The new constitutional amendments in late April 2019 further builds upon the autocratic principles and expansion of the military seen in the 2014 constitution. Prior to the 2012 constitution, historically, the role of the military in Egypt was not to preserve the integrity of the state. (7) Bahey Eldin Hassan identifies in ‘New Political Struggles for Egypt’s Military‘ that the 1964 constitution was the only past document giving the military similar powers to the current constitution. (8) The 2012 Constitution’s preamble stated that the armed forces were to remain neutral and professional with no interference in the political sphere. (9) After the coup in 2013, regressively, the 2014 Constitution removed such caveat which ultimately gave way to the new amendment. Despite the codification of the military to willfully go against the incumbent, or any future president, Sisi has befriended the military with social and economic benefits.
Recent publications about Egypt’s economy indicate that the success on the macro-level papers over the struggling realities of most Egyptians. To illustrate, Egypt has, thanks to $12 billion in loans over three years by the IMF, reduced its large budget deficit as well as projected a GDP growth rate of 5.9% in 2019. (10) Despite this positive outlook, unemployment remains a prevalent issue, particularly for the youth, as most new jobs were found in the informal sector. As Gregory Aftandilian explains in his paper ‘Positive Economic Growth in Egypt Belies Mounting Problems’, the unemployment crisis is as a result of both the public and private sector not having the same economic playing field in addition to the military’s control of numerous enterprises. (11) To illustrate, critics of Egypt’s ‘Investment Law’, which goal is to kickstart new companies and attract direct investment, contend that the law does little to fight against the ever-growing military. (12) Consequently, this has affected foreign direct investment since investors do not want to get involved in an unfair playing field. (13) Related publications on Egypt’s economy shockingly revealed that around 32% of Egyptians live in poverty. (14) Sherif Mohyeldeen states that the general feeling of Egyptians concerning the high poverty levels point towards the Egyptian regime and the military “who have taken on a range of economic activities, are responsible for this deteriorating situation.” (15)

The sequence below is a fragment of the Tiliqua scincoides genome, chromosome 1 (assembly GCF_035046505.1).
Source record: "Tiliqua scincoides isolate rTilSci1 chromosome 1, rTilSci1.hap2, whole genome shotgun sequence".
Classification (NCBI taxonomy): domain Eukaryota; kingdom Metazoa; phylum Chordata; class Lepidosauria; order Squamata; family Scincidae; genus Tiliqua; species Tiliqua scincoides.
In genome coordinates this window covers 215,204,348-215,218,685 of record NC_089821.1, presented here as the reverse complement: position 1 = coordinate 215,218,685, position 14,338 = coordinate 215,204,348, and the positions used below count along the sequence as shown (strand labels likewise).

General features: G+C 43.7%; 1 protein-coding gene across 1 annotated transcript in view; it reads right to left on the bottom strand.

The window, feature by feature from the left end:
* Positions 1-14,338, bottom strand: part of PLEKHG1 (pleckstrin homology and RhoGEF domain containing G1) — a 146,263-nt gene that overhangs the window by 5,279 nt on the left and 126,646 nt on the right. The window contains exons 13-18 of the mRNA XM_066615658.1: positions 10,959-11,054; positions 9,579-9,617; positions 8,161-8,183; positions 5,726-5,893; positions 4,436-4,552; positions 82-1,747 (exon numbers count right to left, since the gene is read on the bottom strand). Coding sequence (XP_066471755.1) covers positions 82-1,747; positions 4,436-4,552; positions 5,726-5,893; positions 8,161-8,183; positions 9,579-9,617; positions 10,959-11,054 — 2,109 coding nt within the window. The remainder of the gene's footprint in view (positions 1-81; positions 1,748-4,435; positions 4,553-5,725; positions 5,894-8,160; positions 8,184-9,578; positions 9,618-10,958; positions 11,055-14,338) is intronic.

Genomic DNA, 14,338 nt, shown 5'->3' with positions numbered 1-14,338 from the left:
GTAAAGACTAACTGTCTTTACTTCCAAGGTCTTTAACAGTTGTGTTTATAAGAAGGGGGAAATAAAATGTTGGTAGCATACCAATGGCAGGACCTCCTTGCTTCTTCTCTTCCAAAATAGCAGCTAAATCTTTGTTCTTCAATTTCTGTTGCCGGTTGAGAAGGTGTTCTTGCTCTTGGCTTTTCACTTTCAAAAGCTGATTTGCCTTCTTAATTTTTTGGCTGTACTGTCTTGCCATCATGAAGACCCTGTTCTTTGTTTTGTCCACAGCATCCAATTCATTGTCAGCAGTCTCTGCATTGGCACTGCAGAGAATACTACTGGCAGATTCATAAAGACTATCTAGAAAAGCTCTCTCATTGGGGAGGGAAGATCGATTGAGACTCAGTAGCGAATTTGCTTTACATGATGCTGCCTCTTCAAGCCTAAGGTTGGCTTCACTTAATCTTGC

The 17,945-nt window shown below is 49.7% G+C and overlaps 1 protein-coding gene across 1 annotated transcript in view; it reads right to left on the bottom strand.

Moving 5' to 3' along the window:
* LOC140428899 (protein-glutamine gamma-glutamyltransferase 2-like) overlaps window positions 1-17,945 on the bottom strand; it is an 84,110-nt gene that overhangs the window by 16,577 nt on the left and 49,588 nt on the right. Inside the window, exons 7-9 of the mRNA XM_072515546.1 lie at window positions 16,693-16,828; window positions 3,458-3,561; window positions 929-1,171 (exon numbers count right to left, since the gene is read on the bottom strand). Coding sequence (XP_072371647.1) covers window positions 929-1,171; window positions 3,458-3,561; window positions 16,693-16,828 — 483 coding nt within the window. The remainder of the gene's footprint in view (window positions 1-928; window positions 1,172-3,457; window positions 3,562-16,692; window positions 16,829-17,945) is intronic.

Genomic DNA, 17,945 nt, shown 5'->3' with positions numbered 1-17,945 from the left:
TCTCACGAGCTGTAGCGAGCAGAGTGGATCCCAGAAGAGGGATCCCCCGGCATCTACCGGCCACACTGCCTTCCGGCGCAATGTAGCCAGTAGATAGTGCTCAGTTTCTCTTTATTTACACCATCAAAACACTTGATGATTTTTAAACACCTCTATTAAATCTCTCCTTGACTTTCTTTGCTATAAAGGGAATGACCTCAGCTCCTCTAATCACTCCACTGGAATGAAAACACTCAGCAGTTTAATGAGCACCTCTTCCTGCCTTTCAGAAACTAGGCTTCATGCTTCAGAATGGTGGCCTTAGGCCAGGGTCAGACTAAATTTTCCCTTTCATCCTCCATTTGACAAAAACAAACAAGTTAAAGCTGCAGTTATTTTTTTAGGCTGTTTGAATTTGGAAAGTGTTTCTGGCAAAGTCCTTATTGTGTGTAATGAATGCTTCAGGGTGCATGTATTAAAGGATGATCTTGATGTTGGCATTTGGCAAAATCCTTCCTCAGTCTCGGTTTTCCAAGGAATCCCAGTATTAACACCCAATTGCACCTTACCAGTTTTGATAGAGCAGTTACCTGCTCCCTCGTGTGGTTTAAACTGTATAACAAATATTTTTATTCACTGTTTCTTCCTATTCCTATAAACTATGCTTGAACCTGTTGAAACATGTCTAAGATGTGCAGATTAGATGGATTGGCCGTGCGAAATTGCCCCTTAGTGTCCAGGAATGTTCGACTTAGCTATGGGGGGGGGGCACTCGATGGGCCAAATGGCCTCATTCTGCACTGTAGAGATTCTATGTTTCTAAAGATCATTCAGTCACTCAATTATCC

With this economic backdrop in mind, one of the ways that the military have been involved in the Egyptian economy is through mega-infrastructure projects. As Maged Mandour unravels in his paper ‘Sisi’s Vanity Projects’, part of the reason the Sisi regime has undertaken high-scale projects is to “provide the military with additional opportunities to increase its involvement in different aspects of the Egyptian economy.” (16) According to Yezid Sayigh’s paper ‘Alone at the Top In Egypt’, the military has dominated civilian bureaucracy who have “managed approximately one-quarter of all government-funded public works since 2014.” (17) Timothy Kaldas points out in his publication ‘Egypt’s Economy: Neither Collapsing nor Thriving’ that the military’s forceful entrance into the Egyptian economy is in fact scaring away potential investors. (18) This has been exemplified in the cement industry where the military owned El Arish Cement Co has constructed the nation’s largest cement factory. (19) As mentioned in Ahmed Hafez’s analysis ‘Crisis of Egypt’s Cement Sector’, most cement companies suffered losses in the first quarter of 2019. (20) The struggle of the cement sector is as a result of declining demand and increasing supply, with the military’s El Arish Cement Co producing 12.6 million ton a year to that of Egypt’s 79 million capacity. (21) (22)